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Spacetech startup GalaxEye tests SAR tech on NAL’s pseudo satellite

ISN Team
New Update

Bengaluru-based spacetech startup GalaxEye has achieved a significant milestone by successfully testing its Synthetic Aperture Radar (SAR) technology on a high altitude pseudo-satellite (HAPS) developed by the National Aerospace Laboratories (NAL).

This positions GalaxEye as the first private entity to conduct SAR trials on a HAPS system.

HAPS is a stratosphere-operating, solar-powered drone capable of extended aerial surveillance missions. The integration of GalaxEye's novel SAR sensor overcomes the challenge of capturing clear imagery through cloud cover, which traditional electro-optical cameras cannot achieve.

Why is SAR Technology important?


SAR technology offers high-quality, all-weather, day-and-night imaging capabilities. The recent trials mark a significant milestone in the partnership between GalaxEye and NAL, formalized through a memorandum of understanding (MoU).

This collaboration underscores both organizations' commitment to advancing India's aerospace capabilities and bolstering the self-reliant India initiative. 

"We are grateful for NAL’s support. The rigorous test flights have provided crucial insights, paving the way for further R&D endeavors focused on optimizing SAR with low size, weight, and power characteristics," said Suyash Singh, Co-founder and CEO of GalaxEye.

Historically, SAR technology for HAPS has been confined to a few countries' government space agencies, with limited operational implementation.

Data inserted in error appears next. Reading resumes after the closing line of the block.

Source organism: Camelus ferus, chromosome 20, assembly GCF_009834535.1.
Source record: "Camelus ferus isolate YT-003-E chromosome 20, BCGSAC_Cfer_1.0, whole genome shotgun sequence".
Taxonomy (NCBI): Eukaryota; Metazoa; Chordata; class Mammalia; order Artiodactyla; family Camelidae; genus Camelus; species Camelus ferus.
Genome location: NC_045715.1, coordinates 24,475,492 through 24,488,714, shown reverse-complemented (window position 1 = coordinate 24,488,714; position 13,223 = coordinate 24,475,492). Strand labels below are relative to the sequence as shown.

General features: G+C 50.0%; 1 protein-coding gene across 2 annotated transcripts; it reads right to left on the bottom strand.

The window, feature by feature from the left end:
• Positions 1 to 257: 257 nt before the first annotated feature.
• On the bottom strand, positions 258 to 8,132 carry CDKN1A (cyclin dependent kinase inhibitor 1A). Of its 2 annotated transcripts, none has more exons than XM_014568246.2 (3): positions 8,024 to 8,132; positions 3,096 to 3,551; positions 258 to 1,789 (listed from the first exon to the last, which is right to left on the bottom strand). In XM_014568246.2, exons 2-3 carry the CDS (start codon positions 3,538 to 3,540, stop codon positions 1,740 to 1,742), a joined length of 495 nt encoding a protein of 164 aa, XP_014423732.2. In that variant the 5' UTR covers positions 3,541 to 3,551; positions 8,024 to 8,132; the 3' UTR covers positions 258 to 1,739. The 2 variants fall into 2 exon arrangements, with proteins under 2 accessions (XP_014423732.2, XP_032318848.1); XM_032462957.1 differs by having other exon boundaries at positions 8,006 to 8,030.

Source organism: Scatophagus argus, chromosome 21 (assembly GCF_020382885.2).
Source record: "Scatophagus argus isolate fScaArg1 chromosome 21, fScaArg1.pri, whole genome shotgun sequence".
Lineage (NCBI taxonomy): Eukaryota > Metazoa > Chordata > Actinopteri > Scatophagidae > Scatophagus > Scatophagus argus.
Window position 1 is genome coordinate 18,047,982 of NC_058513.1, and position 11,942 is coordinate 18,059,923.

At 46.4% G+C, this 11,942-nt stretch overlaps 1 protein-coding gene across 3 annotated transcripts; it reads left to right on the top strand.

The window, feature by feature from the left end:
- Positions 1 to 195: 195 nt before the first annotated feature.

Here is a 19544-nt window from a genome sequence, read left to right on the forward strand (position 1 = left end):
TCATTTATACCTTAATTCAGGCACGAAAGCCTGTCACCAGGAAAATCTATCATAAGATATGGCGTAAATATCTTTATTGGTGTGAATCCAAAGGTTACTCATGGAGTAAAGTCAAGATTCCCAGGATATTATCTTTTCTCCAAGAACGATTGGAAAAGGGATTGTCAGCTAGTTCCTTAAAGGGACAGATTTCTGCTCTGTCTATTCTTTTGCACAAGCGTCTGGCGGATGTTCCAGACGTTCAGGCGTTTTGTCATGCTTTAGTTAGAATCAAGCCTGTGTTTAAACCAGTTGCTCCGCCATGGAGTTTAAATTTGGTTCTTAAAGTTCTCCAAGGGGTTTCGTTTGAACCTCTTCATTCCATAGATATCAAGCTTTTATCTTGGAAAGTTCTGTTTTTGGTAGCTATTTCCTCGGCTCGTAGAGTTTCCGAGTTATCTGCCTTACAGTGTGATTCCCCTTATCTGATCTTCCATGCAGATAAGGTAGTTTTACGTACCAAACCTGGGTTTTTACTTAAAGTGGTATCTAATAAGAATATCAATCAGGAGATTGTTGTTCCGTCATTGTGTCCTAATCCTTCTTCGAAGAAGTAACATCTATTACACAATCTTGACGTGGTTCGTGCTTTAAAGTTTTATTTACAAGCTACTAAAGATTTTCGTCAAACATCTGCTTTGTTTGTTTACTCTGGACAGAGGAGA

GalaxEye’s breakthrough positions India at the forefront of SAR innovation, aligning with the nation’s drive towards technological self-reliance.

Beyond defence operations, GalaxEye’s SAR technology holds immense potential for environmental monitoring and disaster management applications, contributing to societal well-being. Last year, GalaxEye conducted radar imaging through Unmanned Aerial Vehicles (UAVs) in collaboration with ISRO and DRDO.

Enhancing surveillance capabilities

HAPS platforms operate from the stratosphere, like high-flying drones, and are enabled for prolonged aerial surveillance by solar energy and advanced battery systems. The SAR technology provides superior imaging capabilities compared to traditional electro-optical cameras, which struggle with cloud cover.

The trials advance the collaboration between NAL and GalaxEye to develop, integrate, and test SAR payloads for HAPS.

Suyash Singh mentioned, “The rigorous test flights provided invaluable insights and paved the way for further R&D endeavours.”

Future of SAR Technology for HAPS

While the initial tests are encouraging, a series of further tests will be necessary before these platforms can be deployed for practical applications. An NAL spokesperson emphasized, "Our focus is on optimizing SAR technology with low SWaP (Size, Weight, and Power) characteristics."

The demonstration on May 10 at the Aeronautical Test Range near Chitradurga, facilitated by DRDO, marked a significant development in aerospace innovation.

The IIM-Madras-incubated GalaxEye aims to redefine global standards in SAR innovation, foster technological self-reliance, and enhance India's defence and environmental monitoring capabilities.